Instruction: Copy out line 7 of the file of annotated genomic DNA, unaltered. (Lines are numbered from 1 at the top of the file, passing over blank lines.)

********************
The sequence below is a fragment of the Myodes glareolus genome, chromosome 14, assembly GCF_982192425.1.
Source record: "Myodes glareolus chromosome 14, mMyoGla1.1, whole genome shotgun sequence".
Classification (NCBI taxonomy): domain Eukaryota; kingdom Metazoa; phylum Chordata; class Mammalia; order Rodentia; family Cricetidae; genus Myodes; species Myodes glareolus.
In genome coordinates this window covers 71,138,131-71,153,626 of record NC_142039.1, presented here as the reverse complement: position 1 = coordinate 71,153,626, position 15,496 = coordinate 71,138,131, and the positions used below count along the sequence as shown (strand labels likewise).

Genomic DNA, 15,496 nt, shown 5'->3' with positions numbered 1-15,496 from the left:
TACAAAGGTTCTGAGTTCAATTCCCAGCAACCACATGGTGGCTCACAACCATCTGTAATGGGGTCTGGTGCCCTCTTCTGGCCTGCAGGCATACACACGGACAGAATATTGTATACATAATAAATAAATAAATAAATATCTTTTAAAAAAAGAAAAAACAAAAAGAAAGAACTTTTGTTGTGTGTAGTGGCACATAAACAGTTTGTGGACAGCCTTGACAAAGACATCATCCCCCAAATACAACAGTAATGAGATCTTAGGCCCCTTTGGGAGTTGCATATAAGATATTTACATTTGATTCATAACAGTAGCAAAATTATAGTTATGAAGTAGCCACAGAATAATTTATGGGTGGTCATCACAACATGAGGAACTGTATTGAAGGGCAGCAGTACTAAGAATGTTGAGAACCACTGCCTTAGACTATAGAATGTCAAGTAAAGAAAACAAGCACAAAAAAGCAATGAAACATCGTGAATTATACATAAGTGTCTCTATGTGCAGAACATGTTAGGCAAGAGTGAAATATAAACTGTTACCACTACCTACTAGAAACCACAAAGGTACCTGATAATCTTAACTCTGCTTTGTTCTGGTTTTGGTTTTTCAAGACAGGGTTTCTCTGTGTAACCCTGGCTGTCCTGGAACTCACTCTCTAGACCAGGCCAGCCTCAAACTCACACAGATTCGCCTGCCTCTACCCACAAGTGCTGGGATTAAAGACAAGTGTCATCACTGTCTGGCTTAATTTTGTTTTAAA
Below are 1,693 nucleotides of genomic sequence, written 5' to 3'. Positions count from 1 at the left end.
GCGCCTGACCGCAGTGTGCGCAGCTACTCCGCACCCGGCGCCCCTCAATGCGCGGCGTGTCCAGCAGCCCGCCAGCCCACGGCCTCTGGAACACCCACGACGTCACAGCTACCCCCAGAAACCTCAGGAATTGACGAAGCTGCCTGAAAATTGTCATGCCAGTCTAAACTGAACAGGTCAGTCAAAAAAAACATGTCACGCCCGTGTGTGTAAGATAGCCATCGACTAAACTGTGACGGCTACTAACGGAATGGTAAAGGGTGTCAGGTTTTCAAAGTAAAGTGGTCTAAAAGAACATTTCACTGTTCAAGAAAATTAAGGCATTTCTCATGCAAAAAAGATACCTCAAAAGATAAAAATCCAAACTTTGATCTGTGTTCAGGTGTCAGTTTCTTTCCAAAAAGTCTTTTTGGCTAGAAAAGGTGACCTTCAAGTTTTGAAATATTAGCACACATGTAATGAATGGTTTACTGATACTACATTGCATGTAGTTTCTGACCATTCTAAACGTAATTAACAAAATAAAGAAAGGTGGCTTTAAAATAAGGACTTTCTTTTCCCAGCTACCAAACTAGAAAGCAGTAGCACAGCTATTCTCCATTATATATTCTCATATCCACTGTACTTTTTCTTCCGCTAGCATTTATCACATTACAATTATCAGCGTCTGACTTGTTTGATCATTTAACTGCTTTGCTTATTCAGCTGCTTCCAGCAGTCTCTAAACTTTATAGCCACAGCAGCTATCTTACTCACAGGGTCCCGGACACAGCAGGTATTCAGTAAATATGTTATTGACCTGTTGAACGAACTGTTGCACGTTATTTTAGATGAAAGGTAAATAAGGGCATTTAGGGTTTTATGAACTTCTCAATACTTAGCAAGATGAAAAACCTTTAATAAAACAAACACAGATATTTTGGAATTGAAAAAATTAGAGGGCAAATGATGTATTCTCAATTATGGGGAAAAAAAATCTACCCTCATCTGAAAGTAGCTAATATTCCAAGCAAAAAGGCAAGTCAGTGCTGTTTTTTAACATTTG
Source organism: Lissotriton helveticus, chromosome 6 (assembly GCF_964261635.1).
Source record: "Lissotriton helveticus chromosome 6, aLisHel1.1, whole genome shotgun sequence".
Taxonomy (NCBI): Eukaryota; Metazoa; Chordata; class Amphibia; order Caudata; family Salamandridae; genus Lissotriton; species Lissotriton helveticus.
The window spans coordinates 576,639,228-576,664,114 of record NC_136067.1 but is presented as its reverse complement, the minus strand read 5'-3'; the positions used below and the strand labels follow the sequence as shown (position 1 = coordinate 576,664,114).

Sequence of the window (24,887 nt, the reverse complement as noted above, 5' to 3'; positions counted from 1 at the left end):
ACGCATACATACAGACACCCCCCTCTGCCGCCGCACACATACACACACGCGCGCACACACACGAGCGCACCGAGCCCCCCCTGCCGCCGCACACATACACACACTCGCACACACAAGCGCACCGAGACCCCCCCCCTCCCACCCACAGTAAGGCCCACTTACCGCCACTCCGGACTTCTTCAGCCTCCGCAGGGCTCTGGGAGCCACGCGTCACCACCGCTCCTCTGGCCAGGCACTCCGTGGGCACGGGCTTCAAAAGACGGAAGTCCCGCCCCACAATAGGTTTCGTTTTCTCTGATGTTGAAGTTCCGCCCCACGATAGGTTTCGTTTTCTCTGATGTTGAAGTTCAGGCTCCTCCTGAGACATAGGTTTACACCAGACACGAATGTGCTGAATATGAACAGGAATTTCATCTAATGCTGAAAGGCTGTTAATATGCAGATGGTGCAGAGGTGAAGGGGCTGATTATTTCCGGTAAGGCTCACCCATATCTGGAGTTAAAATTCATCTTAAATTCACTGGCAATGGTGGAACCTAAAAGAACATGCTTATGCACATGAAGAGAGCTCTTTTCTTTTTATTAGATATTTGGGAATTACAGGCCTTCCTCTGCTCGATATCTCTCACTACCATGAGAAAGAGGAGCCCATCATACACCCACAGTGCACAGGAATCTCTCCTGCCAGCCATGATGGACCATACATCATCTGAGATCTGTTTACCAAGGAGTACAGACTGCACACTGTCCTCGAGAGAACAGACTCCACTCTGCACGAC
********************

Below are 1,693 nucleotides of genomic sequence, written 5' to 3'. Positions count from 1 at the left end.